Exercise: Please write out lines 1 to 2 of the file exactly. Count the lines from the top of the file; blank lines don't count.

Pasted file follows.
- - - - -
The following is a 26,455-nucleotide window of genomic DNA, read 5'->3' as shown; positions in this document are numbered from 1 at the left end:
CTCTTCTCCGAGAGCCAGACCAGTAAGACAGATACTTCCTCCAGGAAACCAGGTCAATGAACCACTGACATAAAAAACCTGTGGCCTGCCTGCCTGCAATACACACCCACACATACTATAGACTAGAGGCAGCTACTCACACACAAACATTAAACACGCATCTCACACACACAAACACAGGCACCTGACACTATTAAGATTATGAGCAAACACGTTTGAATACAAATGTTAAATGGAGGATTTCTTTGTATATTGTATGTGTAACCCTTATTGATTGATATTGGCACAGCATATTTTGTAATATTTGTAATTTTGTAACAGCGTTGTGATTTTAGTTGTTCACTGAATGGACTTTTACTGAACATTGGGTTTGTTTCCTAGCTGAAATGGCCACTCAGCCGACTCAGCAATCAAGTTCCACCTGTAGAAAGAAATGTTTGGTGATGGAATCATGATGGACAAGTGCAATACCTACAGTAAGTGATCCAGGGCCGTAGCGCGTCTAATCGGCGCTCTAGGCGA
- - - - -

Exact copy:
The following is a 26,455-nucleotide window of genomic DNA, read 5'->3' as shown; positions in this document are numbered from 1 at the left end:
CTCTTCTCCGAGAGCCAGACCAGTAAGACAGATACTTCCTCCAGGAAACCAGGTCAATGAACCACTGACATAAAAAACCTGTGGCCTGCCTGCCTGCAATACACACCCACACATACTATAGACTAGAGGCAGCTACTCACACACAAACATTAAACACGCATCTCACACACACAAACACAGGCACCTGACACTATTAAGATTATGAGCAAACACGTTTGAATACAAATGTTAAATGGAGGATTTCTTTGTATATTGTATGTGTAACCCTTATTGATTGATATTGGCACAGCATATTTTGTAATATTTGTAATTTTGTAACAGCGTTGTGATTTTAGTTGTTCACTGAATGGACTTTTACTGAACATTGGGTTTGTTTCCTAGCTGAAATGGCCACTCAGCCGACTCAGCAATCAAGTTCCACCTGTAGAAAGAAATGTTTGGTGATGGAATCATGATGGACAAGTGCAATACCTACAGTAAGTGATCCAGGGCCGTAGCGCGTCTAATCGGCGCTCTAGGCGA